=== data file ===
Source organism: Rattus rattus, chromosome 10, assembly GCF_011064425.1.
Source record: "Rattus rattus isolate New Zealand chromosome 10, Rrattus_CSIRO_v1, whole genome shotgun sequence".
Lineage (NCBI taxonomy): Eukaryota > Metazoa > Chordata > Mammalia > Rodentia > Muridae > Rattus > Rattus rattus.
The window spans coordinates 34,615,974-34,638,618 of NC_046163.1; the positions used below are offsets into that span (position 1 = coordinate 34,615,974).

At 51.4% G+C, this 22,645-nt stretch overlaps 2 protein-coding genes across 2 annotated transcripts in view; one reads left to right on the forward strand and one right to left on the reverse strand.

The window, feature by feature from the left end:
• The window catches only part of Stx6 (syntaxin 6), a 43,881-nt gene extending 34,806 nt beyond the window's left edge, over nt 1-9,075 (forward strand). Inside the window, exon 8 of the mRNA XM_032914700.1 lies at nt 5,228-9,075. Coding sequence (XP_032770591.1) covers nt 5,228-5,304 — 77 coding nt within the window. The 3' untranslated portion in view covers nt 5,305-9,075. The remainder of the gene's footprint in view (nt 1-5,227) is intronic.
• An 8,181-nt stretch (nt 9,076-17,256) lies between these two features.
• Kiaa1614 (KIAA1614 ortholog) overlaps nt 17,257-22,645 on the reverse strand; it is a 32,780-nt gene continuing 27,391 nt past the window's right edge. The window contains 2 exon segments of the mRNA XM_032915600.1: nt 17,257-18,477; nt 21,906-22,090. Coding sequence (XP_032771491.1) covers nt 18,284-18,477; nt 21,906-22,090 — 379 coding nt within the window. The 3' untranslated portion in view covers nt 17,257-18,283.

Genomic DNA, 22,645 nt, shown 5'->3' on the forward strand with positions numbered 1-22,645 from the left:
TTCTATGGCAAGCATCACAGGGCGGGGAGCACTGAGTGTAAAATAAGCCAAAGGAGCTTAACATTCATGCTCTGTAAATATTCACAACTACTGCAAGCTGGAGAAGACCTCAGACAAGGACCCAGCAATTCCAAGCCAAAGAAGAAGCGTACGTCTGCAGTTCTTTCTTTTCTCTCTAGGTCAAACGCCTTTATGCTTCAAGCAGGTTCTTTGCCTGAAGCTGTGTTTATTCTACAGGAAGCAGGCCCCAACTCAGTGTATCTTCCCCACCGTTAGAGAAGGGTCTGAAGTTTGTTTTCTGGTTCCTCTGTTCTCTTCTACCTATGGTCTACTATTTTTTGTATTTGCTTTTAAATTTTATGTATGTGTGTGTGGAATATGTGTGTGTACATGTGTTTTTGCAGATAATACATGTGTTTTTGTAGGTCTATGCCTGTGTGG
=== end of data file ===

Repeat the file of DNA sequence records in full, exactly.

Source organism: Rattus rattus, chromosome 10, assembly GCF_011064425.1.
Source record: "Rattus rattus isolate New Zealand chromosome 10, Rrattus_CSIRO_v1, whole genome shotgun sequence".
Lineage (NCBI taxonomy): Eukaryota > Metazoa > Chordata > Mammalia > Rodentia > Muridae > Rattus > Rattus rattus.
The window spans coordinates 34,615,974-34,638,618 of NC_046163.1; the positions used below are offsets into that span (position 1 = coordinate 34,615,974).

At 51.4% G+C, this 22,645-nt stretch overlaps 2 protein-coding genes across 2 annotated transcripts in view; one reads left to right on the forward strand and one right to left on the reverse strand.

The window, feature by feature from the left end:
• The window catches only part of Stx6 (syntaxin 6), a 43,881-nt gene extending 34,806 nt beyond the window's left edge, over nt 1-9,075 (forward strand). Inside the window, exon 8 of the mRNA XM_032914700.1 lies at nt 5,228-9,075. Coding sequence (XP_032770591.1) covers nt 5,228-5,304 — 77 coding nt within the window. The 3' untranslated portion in view covers nt 5,305-9,075. The remainder of the gene's footprint in view (nt 1-5,227) is intronic.
• An 8,181-nt stretch (nt 9,076-17,256) lies between these two features.
• Kiaa1614 (KIAA1614 ortholog) overlaps nt 17,257-22,645 on the reverse strand; it is a 32,780-nt gene continuing 27,391 nt past the window's right edge. The window contains 2 exon segments of the mRNA XM_032915600.1: nt 17,257-18,477; nt 21,906-22,090. Coding sequence (XP_032771491.1) covers nt 18,284-18,477; nt 21,906-22,090 — 379 coding nt within the window. The 3' untranslated portion in view covers nt 17,257-18,283.

Genomic DNA, 22,645 nt, shown 5'->3' on the forward strand with positions numbered 1-22,645 from the left:
TTCTATGGCAAGCATCACAGGGCGGGGAGCACTGAGTGTAAAATAAGCCAAAGGAGCTTAACATTCATGCTCTGTAAATATTCACAACTACTGCAAGCTGGAGAAGACCTCAGACAAGGACCCAGCAATTCCAAGCCAAAGAAGAAGCGTACGTCTGCAGTTCTTTCTTTTCTCTCTAGGTCAAACGCCTTTATGCTTCAAGCAGGTTCTTTGCCTGAAGCTGTGTTTATTCTACAGGAAGCAGGCCCCAACTCAGTGTATCTTCCCCACCGTTAGAGAAGGGTCTGAAGTTTGTTTTCTGGTTCCTCTGTTCTCTTCTACCTATGGTCTACTATTTTTTGTATTTGCTTTTAAATTTTATGTATGTGTGTGTGGAATATGTGTGTGTACATGTGTTTTTGCAGATAATACATGTGTTTTTGTAGGTCTATGCCTGTGTGG